The company also started a quarterly publication, "My Health & Wellness," focused on health and fitness topics, and created a "Healthy Day" event in its headquarters and three plant locations to coincide with the start of open benefits enrollment, says Neuwirth. These health fairs feature private health screenings for all employees, including blood pressure and cholesterol checks and thyroid screening.
To ensure a return on investment both for its employees, as well as its business, the company conducts formal assessments of employee wellness needs, explains Neuwirth, who says Dannon wanted "to gain as much knowledge as possible on what [employees] felt are the major health topics they wantto address. Not surprisingly, stress management, blood pressure, and cholesterol were among the top requests."
But formal programming isn't the whole secret to a healthy workforce, according to Dannon. The company has made wellness an omnipresent part of its culture. Says Neuwirth: "We work 'health and wellness' into our group meetings, such as sales or marketing meetings, by offering morning fitness programs such as a group run or yoga class, as well as 'healthy' menu offerings when our teams are off-site."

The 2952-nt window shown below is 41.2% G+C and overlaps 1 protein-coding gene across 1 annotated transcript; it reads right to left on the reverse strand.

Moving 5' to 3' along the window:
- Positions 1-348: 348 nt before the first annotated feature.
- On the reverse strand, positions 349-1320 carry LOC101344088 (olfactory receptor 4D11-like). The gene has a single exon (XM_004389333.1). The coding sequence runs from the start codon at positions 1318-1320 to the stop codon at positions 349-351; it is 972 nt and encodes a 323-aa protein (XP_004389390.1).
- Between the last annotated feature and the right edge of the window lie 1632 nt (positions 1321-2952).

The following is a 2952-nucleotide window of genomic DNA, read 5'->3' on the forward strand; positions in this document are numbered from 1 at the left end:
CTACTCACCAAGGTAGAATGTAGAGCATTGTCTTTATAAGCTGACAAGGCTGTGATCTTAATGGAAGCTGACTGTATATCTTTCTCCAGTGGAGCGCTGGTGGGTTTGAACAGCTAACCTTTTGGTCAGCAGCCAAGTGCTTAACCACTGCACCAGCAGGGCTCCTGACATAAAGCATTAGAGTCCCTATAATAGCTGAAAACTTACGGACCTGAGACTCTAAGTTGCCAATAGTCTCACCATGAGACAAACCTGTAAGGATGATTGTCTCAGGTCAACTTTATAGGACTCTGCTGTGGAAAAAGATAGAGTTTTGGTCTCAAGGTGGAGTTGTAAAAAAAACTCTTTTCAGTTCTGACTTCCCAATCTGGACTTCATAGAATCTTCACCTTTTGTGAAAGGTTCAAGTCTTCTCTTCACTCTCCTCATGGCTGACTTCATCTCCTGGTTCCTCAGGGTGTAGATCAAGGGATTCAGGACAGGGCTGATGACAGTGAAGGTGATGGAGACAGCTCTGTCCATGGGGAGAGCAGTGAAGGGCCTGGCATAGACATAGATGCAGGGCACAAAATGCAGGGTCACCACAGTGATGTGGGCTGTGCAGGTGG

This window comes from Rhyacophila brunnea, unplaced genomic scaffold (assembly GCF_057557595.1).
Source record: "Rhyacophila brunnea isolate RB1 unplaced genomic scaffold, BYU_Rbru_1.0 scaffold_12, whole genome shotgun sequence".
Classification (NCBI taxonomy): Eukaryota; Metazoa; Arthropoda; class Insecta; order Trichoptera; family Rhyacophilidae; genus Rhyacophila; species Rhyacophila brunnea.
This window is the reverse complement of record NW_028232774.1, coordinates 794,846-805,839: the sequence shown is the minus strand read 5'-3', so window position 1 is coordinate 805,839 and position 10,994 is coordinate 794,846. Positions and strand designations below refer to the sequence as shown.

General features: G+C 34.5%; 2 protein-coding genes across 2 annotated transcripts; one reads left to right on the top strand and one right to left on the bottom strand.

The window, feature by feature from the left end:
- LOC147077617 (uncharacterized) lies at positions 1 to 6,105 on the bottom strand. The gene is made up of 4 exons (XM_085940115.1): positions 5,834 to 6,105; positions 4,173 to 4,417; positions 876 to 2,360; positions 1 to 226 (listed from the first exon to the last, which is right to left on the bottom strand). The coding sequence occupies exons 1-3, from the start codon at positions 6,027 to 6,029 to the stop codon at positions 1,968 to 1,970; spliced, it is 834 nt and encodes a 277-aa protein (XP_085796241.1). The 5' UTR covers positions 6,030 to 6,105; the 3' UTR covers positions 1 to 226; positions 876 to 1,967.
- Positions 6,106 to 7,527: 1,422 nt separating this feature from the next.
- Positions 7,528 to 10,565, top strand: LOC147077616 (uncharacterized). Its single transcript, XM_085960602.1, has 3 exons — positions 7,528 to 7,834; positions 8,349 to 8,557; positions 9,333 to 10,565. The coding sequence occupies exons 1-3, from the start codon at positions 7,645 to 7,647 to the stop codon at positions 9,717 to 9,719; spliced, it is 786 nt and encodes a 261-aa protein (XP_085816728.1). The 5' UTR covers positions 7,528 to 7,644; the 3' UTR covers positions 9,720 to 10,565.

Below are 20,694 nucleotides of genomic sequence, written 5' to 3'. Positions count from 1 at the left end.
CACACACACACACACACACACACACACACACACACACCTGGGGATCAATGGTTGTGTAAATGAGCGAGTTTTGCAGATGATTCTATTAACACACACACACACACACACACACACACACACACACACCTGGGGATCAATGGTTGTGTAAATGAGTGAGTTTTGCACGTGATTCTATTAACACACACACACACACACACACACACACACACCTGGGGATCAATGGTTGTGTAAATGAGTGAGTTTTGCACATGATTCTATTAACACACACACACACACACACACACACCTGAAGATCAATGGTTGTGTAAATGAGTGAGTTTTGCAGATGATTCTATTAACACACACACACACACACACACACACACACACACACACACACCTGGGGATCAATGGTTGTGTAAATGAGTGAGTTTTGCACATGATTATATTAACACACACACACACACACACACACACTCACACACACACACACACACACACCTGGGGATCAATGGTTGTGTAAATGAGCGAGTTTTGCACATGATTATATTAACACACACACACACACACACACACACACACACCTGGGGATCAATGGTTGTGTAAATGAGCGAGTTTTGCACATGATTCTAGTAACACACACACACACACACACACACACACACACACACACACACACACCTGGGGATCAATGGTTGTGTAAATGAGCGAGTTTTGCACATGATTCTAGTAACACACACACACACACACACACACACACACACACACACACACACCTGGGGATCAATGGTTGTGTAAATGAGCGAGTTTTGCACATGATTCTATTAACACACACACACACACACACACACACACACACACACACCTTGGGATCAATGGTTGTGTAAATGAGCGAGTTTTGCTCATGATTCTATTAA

EMPLOYEES HEALTHY, COMPANY WEALTHY
Carmax, Inc.'s wellness program started in 2006 as the car retailer evaluated its benefit plan offering from two perspectives: first, a desire to educate employees about its plans and promote the perceived value of the plans, and second, understanding the issues driving its health-care costs. "Initially, we focused our wellness efforts on building awareness about the key health issues relevant to our associate population and educating associates about the tools and resources available to help make better lifestyle choices," says Jillian Zemp, benefits analyst, Carmax, Inc. "As the program has expanded and evolved, we believe wellness can play an important role in our culture and in our efforts to manage our health-care costs."
The company's current wellness program consists of on-site health coaches at select locations, health fairs with biometric screenings at various stores every year, a partnership with Weight Watchers, Free and Clear smoking cessation, and a comprehensive disease management program, says Zemp. "The goal of the program is to provide associates with an array of wellness information focusing on the four primary wellness issues for our associates: nutrition, fitness, and financial and mental wellness," she says. "We have specific materials that address each of these messages from vendors and providers, and we have created a blended message focusing on multiple aspects of wellness, which is discussed and handed out at the bimonthly store meetings." For the last three years, Zemp says the company has provided all employees with an annual "wellness" calendar that includes health tips and messages reinforcing the company's commitment to a wellness culture.